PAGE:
- The Abbey of the Genesee - https://www.geneseeabbey.org -

August 21, 2019

Fr. Jerome Machar, OCSO

20th Wednesday in Ordinary Time
Memorial of Saint Pius X
Judges 9: 6-15; Matthew 20:1-16

I suggest we ponder today’s first reading as we look forward to the 2020 presidential election. It is important to keen p in mind that we are not only are we citizens of this great republic, we also citizens of the heavenly kingdom. Because of our dual citizenship, we are called to discern the Will of God for the United States. As a nation under God’s provident care, we need to seek the guidance of the Spirit and discern the individual best suited to lead us forward on our journey of faith and life in America. The author of the Book of Judges reminds us that there was no occasion for the trees to choose a king because they had all been planted and nurtured by the creator of the universe. As the People God had chosen to be his own, Israel had no occasion to set a king over themselves since The Holy One himself was their king. Having been made in the image and likeness of God, those who bear fruit for the good of the people of God are honored by all who are wise and God-fearing.

Anyone who would lead the people of God, one must be willing to forego all personal interests and advantages for the sake of the kingdom. All the fruit trees listed in the parable gave one reason for their refusal to be made king: they would have to compromise their personal values and sacrifice their ability to offer the world their God-given talents: oil to make men’s faces shine, sweetness delicacies to give joy to celebrations, and wine to gladden men’s hearts. The people are truly blest when their leaders make God’s strength their confidence and God’s salvation their joy. All our blessings come from the hands of God. They are given to us, not because of any merit of our own, but because of God’s loving-kindness.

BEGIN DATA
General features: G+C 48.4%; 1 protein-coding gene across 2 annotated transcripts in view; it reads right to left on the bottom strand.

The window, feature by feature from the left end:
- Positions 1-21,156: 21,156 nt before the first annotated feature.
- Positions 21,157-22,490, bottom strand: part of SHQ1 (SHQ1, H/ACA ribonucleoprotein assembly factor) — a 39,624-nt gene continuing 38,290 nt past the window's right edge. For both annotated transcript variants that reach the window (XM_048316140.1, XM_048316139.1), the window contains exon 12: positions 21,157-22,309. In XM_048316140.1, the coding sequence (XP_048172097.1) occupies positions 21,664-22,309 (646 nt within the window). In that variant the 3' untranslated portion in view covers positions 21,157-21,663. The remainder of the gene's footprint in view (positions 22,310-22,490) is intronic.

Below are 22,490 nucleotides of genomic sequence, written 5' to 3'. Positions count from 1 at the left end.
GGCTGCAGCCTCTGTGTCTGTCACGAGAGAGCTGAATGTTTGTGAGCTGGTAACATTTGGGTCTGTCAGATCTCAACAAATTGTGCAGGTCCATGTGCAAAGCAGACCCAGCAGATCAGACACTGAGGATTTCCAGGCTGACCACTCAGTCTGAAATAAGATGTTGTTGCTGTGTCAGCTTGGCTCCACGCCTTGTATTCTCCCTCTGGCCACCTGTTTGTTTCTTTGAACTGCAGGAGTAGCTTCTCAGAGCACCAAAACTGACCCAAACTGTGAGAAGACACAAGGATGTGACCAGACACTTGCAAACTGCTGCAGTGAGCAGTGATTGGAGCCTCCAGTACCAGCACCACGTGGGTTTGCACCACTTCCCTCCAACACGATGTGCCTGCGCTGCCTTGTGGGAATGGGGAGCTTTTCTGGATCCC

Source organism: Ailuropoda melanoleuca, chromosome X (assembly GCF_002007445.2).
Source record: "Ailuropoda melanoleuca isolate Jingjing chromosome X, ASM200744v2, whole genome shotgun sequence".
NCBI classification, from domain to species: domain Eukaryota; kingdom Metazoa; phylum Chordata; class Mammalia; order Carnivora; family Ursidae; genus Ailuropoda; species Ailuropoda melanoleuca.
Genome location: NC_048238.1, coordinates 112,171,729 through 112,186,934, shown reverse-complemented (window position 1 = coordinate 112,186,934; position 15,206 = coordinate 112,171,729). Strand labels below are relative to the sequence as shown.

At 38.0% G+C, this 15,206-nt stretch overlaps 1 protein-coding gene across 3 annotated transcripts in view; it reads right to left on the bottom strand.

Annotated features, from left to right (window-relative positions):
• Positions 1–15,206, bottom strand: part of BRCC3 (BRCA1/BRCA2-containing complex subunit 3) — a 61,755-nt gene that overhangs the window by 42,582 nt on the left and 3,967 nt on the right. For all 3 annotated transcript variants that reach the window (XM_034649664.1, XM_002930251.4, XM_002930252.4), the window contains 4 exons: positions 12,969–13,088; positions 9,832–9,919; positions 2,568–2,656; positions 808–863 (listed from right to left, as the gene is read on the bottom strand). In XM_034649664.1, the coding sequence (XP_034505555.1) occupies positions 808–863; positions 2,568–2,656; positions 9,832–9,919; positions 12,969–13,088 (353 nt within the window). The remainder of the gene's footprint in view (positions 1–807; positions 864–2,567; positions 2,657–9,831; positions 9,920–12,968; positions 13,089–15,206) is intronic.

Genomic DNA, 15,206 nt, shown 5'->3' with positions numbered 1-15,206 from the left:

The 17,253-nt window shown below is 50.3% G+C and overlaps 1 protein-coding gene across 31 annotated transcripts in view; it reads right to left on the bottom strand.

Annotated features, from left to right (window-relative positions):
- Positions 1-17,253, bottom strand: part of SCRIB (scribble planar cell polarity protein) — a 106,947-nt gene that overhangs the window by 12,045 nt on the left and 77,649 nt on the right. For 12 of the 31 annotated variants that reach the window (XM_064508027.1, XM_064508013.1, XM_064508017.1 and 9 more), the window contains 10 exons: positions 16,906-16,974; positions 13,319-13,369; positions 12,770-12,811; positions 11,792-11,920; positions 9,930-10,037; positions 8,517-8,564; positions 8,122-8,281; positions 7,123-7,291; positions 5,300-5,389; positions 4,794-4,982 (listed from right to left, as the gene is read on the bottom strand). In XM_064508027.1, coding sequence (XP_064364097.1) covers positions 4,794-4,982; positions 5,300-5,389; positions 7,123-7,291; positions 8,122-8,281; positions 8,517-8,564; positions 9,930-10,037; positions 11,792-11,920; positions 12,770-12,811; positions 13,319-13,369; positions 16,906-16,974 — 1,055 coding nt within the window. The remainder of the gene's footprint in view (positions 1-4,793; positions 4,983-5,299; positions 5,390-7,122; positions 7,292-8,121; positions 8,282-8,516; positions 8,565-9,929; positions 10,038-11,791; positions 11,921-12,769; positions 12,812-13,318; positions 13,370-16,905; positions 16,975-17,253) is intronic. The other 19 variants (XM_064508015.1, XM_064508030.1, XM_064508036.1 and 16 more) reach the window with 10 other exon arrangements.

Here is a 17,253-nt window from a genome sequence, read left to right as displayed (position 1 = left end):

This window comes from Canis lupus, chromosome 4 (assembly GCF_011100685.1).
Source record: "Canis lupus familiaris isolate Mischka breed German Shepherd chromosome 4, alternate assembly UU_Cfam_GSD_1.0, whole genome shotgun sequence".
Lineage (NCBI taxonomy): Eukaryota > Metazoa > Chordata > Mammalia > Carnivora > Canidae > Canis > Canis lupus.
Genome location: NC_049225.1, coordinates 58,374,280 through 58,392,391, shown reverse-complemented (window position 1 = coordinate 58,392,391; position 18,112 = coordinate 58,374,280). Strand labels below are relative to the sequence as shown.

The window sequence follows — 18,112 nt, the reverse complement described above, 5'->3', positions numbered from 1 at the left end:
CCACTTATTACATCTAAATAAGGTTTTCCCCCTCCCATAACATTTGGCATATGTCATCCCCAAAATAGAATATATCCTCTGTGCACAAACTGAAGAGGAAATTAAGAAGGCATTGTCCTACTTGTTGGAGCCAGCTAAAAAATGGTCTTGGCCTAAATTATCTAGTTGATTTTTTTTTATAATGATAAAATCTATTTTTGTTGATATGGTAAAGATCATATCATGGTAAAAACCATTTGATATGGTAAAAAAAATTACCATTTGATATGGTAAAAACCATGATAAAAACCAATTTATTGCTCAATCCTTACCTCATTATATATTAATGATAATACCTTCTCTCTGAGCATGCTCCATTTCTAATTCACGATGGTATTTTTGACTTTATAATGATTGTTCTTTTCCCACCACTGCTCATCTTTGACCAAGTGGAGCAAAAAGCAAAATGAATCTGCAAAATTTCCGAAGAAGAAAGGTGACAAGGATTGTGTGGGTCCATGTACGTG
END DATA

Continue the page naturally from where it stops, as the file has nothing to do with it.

Archbishop Wilton Gregory offered these thoughts while participating in a Theology on Tap session in Washington D.C.: “You cannot be a Catholic and sit on the sidelines,” Gregory told the young people. “To be a member of the Church means you’ve got to get in and get your hands dirty in the mix of the whole arena of faith from what we believe and profess to how we live and treat one another… To belong to a family means that you are invested in the life, the struggles, the pain, the joys that belong to being a member of this family, and that includes our faith, what we hold as true, and also it involves our investment in social justice dimensions of our faith.”

God’s love is nothing but generosity; He is always looking for a way to be good to us and to create possibilities where we don’t any. Let us commit ourselves to be totally conformed to Christ. Only then will we be able to pour ourselves out for the life of the world. When the Lord returns at the end of time, may he take us into his never-ending embrace.